March 8, 2022 4.30 pm

There are “active threats” of terrorism in Lincolnshire, councillors warned

“We mustn’t be complacent”

Councillors have been warned that there are “active” terrorist threats within Lincolnshire and councils should not be complacent.

Lincolnshire County Council’s Crime and Disorder Scrutiny Committee was given a review of the authority’s Prevent strategy on Tuesday.

Sara Barry, head of safer communities in Lincolnshire, said: “I can’t foresee a time when we won’t have a counterterrorism threat.

“We’ve seen some sad instances [including] the Manchester arena attack, which was a number of years ago now, but also the killing of an MP. So it’s still around and it’s impacted by events in this country and across the world.”

In their report, officers warned that right-wing extremism was of particular concern and pointed to the recent example of white supremacist Ben John from Lincoln, who “rose to fame” earlier this year after the judge ordered him to read books instead of going to prison.

John was convicted after the court heard how he became a part of the Extreme Right Wing online, a group with views encompassing racism, extreme fascism and Neo Nazism.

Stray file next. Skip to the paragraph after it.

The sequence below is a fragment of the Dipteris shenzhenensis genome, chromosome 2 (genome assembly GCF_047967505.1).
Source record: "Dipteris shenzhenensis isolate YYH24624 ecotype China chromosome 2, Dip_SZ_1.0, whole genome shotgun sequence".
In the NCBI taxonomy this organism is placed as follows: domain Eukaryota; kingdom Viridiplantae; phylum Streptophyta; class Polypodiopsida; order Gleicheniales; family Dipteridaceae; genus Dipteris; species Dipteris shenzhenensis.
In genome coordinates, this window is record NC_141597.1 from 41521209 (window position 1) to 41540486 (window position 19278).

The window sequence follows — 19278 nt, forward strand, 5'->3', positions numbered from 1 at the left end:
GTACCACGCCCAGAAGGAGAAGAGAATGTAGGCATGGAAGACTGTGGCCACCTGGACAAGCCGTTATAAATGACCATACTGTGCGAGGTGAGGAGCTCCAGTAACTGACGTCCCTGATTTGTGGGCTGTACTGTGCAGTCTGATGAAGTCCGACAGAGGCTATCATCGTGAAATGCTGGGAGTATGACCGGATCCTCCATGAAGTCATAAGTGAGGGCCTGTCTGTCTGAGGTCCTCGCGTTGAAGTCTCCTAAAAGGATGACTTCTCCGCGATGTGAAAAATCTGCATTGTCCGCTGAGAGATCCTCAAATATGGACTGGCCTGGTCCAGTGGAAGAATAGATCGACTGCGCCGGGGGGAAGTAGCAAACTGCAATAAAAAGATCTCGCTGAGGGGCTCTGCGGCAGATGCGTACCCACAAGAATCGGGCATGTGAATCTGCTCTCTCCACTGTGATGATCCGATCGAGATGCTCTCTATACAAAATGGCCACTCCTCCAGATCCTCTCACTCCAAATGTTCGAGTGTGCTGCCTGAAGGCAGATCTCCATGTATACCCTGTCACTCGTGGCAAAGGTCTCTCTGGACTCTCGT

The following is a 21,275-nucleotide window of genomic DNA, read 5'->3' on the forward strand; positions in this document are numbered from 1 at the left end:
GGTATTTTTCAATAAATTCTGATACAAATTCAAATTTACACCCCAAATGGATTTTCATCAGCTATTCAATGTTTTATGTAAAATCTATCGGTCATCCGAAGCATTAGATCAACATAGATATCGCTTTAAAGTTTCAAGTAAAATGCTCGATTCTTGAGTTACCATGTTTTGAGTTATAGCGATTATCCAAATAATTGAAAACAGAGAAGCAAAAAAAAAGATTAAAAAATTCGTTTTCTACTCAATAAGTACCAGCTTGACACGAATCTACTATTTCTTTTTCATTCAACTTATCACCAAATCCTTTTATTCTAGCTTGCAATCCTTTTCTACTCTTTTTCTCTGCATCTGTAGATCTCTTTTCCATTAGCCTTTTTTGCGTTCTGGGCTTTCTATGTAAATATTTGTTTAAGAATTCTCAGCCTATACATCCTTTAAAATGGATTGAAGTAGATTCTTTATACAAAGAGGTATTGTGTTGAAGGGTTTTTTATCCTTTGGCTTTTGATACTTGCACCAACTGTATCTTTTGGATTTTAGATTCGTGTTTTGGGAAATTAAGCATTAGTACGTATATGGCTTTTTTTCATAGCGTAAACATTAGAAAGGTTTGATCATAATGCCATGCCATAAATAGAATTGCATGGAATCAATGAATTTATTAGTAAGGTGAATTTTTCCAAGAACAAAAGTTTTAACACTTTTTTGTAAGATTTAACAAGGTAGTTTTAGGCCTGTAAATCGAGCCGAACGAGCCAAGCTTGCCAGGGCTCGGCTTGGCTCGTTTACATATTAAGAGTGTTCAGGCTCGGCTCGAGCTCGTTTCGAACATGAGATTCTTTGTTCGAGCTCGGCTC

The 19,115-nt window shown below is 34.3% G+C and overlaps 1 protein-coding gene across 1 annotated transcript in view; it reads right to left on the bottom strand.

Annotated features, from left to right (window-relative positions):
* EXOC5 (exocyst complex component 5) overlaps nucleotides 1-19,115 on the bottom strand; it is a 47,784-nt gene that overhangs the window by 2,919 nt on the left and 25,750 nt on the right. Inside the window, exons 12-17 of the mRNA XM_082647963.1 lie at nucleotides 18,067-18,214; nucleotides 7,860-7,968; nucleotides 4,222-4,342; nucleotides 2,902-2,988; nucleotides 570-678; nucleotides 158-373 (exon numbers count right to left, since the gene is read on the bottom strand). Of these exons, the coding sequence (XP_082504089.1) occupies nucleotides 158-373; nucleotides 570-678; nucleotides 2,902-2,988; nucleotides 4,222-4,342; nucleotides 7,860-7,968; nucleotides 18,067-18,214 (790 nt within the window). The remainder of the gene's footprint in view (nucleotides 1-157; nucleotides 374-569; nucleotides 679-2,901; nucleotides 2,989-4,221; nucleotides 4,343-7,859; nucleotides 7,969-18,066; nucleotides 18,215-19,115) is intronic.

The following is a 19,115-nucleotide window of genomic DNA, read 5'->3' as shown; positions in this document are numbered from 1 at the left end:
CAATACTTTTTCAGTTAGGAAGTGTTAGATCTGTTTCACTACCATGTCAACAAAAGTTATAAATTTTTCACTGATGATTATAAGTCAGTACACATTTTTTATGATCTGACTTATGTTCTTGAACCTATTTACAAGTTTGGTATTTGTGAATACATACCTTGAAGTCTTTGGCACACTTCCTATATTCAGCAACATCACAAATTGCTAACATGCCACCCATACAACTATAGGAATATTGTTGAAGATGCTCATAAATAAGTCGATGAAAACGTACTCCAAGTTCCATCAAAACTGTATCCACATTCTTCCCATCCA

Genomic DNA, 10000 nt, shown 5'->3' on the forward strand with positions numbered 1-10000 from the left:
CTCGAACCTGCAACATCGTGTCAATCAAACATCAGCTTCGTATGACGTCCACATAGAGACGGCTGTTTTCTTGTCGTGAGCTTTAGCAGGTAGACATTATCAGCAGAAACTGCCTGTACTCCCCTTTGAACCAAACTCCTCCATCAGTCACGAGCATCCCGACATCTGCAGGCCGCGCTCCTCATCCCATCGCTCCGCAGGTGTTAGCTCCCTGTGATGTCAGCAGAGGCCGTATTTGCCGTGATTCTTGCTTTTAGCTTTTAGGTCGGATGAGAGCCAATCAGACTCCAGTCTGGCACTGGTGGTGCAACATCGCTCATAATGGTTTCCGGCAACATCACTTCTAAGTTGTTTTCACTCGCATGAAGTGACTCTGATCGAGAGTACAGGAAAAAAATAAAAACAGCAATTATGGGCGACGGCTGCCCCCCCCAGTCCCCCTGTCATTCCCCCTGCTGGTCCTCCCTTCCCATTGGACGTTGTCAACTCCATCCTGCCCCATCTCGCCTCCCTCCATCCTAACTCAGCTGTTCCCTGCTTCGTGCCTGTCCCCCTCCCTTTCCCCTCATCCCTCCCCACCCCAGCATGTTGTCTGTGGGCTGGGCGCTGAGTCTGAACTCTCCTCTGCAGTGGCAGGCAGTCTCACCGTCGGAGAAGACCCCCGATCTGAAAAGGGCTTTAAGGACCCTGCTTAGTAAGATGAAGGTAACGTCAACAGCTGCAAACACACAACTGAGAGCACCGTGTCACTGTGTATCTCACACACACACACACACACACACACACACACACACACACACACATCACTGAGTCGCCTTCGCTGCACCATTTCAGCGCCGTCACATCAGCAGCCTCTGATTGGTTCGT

Forensic investigators also found he had downloaded a radical publication called the Anarchist Cookbook 2000, which contains instructions on how to make an explosive device.

More than 67,000 documents containing a wealth of white supremacist and anti-Semitic content were also found when police searched his home, with a hard drive stuffed inside a sock in Ben John’s bedroom.

His original sentence was overturned in January and he was instead sent to prison for two years.

“We mustn’t be complacent. There are active threats within Lincolnshire,” said Sara Barry.

However, she said Lincolnshire County Council’s was “in a really good place” and “punching above our weight” in trying to prevent the early signs of terror or radicalization.

There were strong warnings about the impact of COVID-19 lockdowns which had forced some into isolation and online.

“This is a space that’s often exploited now to those who are vulnerable to radicalisation,” she said.

Councillor Jackie Brockway raised concerns that Prevent should be looking at all types of extremism, pointing to what she called “extreme gaming” and “extreme dedication to any religion”.

She also had concerns over vulnerable children being swayed by charismatic adults.

Sara Barry agreed, but added: “Our focus is on the right wing, because what we have seen is that they are using online platforms – whether it be games or sort of a YouTube etc – to influence young people, and it starts off quite innocently and it can escalate quite rapidly.

“So this isn’t the dark web or anything secret squirrel, this is on mainstream platforms.”

Other councillors praised the work going on with engaging with women and teachers along with the wider community.

Prevent officer Paul Drury told members: “When we work with young people and right across our communities, we talk about all forms of extremism.”

He added: “When we take this message out, we don’t raise fears, we just make people aware that what’s actually in real life.”